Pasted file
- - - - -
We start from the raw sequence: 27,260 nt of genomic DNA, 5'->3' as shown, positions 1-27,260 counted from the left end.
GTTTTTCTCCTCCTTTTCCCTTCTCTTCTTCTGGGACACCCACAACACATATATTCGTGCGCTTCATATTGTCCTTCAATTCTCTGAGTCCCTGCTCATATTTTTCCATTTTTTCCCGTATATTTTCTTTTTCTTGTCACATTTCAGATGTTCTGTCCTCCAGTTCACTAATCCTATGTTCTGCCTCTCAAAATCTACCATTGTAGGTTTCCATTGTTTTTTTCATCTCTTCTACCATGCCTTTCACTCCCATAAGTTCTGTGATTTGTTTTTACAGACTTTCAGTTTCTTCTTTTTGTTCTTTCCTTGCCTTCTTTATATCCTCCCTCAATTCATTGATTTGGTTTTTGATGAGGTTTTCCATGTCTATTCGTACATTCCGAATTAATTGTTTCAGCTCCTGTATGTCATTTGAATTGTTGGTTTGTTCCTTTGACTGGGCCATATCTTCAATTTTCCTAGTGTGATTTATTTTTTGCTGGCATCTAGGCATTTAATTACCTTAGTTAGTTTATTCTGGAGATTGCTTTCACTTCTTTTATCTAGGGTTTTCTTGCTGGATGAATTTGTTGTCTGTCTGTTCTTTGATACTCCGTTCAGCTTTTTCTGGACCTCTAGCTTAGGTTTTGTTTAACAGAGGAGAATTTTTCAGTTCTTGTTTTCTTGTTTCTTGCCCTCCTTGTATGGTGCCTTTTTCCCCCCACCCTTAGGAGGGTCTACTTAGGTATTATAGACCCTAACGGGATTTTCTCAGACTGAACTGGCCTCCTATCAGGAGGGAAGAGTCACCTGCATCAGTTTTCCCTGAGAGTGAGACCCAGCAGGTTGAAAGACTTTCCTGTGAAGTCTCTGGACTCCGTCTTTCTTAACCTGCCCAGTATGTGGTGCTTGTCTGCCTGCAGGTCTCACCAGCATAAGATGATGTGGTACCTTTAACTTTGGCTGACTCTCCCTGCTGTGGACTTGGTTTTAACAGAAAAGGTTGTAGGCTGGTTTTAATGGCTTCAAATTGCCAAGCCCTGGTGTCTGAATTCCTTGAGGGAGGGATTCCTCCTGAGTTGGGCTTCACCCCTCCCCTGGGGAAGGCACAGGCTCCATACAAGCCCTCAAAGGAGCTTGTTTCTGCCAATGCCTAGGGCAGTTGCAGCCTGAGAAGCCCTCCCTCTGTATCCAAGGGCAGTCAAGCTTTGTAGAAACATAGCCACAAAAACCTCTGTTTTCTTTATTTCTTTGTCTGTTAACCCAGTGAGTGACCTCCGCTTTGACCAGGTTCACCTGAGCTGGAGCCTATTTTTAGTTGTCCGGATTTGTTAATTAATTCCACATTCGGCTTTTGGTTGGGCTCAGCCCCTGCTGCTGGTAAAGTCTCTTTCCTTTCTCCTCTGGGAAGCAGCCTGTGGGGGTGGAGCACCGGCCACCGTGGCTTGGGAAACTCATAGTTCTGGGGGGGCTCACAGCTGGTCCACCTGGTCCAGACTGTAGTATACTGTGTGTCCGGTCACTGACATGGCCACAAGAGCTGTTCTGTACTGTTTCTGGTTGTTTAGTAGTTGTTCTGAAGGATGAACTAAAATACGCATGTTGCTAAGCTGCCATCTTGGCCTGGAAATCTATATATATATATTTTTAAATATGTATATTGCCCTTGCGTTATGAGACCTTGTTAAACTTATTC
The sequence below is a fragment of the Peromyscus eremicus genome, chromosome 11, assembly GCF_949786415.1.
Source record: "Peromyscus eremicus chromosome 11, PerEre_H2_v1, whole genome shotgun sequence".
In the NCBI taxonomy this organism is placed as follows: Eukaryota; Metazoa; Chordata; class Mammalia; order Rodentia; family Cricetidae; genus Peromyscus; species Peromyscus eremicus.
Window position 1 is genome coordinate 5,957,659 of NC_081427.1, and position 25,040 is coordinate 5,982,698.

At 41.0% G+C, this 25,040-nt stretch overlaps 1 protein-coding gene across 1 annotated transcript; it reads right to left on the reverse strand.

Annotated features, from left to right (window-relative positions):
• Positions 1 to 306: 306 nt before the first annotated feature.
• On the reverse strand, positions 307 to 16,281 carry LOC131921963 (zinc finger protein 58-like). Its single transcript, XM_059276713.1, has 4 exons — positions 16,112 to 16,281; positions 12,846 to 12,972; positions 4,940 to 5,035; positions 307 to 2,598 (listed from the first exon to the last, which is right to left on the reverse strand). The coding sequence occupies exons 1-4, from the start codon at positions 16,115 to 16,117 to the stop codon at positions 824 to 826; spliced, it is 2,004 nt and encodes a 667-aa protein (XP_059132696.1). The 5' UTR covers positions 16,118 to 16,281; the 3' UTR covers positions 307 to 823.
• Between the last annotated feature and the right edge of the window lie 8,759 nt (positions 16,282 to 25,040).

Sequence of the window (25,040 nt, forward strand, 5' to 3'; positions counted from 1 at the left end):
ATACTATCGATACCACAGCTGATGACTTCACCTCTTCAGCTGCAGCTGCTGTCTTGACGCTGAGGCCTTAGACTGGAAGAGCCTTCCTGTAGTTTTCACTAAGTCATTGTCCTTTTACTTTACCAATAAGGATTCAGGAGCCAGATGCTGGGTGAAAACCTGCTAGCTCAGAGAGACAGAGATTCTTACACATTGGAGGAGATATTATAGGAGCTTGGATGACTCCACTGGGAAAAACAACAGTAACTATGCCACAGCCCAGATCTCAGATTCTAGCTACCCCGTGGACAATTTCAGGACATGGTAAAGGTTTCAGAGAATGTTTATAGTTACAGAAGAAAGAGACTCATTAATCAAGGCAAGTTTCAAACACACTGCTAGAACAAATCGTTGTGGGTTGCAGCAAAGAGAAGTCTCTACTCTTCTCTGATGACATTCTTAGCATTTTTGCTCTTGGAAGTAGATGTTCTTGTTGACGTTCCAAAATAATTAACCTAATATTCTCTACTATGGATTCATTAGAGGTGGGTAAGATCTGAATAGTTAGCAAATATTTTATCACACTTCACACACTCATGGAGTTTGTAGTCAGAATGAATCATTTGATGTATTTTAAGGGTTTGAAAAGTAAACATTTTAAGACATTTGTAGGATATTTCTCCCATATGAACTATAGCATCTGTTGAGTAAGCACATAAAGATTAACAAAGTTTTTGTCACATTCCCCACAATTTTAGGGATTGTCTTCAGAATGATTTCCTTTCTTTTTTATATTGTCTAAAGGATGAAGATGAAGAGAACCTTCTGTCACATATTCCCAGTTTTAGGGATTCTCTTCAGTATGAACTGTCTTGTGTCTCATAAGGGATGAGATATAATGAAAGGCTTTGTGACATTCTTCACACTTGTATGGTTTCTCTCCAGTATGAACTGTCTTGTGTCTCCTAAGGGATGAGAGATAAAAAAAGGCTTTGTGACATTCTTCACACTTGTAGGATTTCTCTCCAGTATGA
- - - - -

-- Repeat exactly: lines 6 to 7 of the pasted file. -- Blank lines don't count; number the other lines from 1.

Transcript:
Window position 1 is genome coordinate 5,957,659 of NC_081427.1, and position 25,040 is coordinate 5,982,698.

At 41.0% G+C, this 25,040-nt stretch overlaps 1 protein-coding gene across 1 annotated transcript; it reads right to left on the reverse strand.